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  • Author or Editor: Daniel Marković x


Daniel Markovic

Alleged incompatibility of Epicurus’ philosophy with rhetoric has led modern scholars to isolate rhetorical procedures in Lucretius’ De rerum natura and regard them as non-Epicurean, accessory features. This study of Lucretius’ rhetorical procedures is based on a wider understanding of the term rhetoric, not limited to the genre of oratory. In a fresh discussion of the questions of provenance and the role of the most important formal procedures of exposition in De rerum natura the author argues that instead of injecting rhetorical strategies from non-Epicurean sources, Lucretius in fact intensified rhetorical elements already present in the work of Epicurus. These elements are used for the purpose of explanation, and function as cognitive and mnemonic aids for the reader.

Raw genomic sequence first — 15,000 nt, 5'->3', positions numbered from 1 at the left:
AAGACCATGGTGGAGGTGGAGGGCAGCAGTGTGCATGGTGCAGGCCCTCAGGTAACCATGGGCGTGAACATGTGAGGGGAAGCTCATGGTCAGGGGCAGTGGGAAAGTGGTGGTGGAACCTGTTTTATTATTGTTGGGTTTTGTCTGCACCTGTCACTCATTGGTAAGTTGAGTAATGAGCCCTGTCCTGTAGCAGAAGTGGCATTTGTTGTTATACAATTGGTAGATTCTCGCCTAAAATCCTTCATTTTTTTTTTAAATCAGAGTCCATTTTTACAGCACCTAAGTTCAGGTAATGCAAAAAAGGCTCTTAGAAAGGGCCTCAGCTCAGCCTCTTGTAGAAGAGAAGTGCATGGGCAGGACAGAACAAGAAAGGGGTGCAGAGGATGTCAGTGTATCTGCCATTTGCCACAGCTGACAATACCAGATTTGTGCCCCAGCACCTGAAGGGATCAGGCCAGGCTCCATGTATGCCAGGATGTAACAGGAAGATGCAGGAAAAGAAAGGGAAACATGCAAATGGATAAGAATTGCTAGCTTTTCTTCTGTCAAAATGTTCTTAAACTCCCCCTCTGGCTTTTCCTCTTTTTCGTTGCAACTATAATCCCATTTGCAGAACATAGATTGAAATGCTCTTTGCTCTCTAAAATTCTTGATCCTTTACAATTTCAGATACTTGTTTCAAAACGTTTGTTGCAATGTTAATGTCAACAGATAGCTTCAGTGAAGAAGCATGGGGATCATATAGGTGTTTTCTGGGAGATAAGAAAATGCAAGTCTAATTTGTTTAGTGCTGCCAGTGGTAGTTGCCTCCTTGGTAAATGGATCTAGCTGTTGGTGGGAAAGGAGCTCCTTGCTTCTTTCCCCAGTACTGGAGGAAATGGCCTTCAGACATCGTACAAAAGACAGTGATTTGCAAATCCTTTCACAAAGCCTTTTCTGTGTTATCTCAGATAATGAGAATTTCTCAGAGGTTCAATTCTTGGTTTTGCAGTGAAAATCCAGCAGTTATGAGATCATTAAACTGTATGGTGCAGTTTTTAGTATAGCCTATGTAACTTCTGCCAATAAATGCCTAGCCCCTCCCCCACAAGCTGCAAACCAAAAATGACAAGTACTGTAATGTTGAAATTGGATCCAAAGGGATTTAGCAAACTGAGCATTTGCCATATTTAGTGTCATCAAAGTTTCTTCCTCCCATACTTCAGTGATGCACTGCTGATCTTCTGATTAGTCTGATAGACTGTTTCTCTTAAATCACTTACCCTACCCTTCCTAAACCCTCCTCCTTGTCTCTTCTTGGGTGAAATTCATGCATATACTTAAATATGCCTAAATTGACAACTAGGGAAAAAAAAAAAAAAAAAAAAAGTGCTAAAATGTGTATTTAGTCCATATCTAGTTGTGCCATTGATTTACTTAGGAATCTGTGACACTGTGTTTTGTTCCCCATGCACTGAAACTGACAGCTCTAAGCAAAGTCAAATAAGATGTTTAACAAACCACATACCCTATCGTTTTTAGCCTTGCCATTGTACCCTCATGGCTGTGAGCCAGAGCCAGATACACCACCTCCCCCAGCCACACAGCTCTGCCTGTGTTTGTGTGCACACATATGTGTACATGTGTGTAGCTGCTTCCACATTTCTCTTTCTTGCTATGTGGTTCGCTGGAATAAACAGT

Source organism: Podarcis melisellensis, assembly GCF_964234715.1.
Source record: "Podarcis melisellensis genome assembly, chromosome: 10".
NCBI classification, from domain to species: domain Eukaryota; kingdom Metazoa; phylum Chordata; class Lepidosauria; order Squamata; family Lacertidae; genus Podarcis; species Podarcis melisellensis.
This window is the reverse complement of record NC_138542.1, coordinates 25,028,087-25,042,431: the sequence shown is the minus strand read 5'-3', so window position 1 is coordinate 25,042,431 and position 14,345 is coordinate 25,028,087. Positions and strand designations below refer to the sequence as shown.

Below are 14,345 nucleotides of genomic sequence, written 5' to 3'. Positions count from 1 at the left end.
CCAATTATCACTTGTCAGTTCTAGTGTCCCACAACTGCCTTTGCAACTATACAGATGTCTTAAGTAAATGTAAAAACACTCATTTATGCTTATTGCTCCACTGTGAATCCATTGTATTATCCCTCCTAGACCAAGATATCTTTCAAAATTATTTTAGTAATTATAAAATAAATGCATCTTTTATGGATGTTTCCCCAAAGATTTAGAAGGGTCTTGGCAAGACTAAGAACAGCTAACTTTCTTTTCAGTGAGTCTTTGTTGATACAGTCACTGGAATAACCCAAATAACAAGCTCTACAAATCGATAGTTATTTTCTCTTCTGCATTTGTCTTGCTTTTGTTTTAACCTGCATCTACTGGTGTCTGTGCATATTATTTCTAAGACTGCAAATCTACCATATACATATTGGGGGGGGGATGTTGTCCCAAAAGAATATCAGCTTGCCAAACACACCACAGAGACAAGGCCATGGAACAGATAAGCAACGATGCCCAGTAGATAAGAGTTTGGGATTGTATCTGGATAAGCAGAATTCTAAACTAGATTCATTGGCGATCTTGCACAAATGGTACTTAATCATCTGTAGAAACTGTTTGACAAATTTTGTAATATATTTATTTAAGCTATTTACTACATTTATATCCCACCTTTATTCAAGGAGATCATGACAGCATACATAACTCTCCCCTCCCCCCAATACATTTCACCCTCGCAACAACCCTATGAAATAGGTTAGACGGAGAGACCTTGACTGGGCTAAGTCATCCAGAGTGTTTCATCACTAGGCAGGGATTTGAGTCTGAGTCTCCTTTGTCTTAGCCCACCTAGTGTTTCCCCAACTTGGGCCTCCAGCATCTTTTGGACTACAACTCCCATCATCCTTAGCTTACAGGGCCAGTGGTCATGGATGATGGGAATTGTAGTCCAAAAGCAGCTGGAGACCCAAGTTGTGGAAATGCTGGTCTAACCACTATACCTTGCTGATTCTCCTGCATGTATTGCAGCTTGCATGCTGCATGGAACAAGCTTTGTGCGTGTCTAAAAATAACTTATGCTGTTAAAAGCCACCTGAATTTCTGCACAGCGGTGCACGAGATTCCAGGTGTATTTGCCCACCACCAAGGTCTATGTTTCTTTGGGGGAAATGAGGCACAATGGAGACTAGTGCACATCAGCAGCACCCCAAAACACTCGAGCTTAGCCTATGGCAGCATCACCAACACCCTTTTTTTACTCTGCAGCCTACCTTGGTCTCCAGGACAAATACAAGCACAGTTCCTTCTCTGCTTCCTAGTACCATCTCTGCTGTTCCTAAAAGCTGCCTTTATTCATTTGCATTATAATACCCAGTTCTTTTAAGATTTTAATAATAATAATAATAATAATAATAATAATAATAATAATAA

Daniel Muschiol, Walter Traunspurger, Mirjana Marković and Ilka Threis


The potential of copepods as predators of free-living nematodes was tested by presenting Diacyclops bicuspidatus, a common holarctic cyclopoid copepod, with Panagrolaimus sp. as prey in the laboratory. Diacyclops bicuspidatus readily fed on nematodes of all size classes, including prey longer than itself. No size preference was observed. Handling times varied between a few seconds and several minutes, depending on the size of the prey. At different prey densities, the feeding rates of D. bicuspidatus followed a type II functional response. Starved D. bicuspidatus consumed up to 45.1 nematodes in 2 h, equivalent to 43.5% of the copepod's body mass. Indications that nematophagous nutrition is common among freshwater copepods are discussed.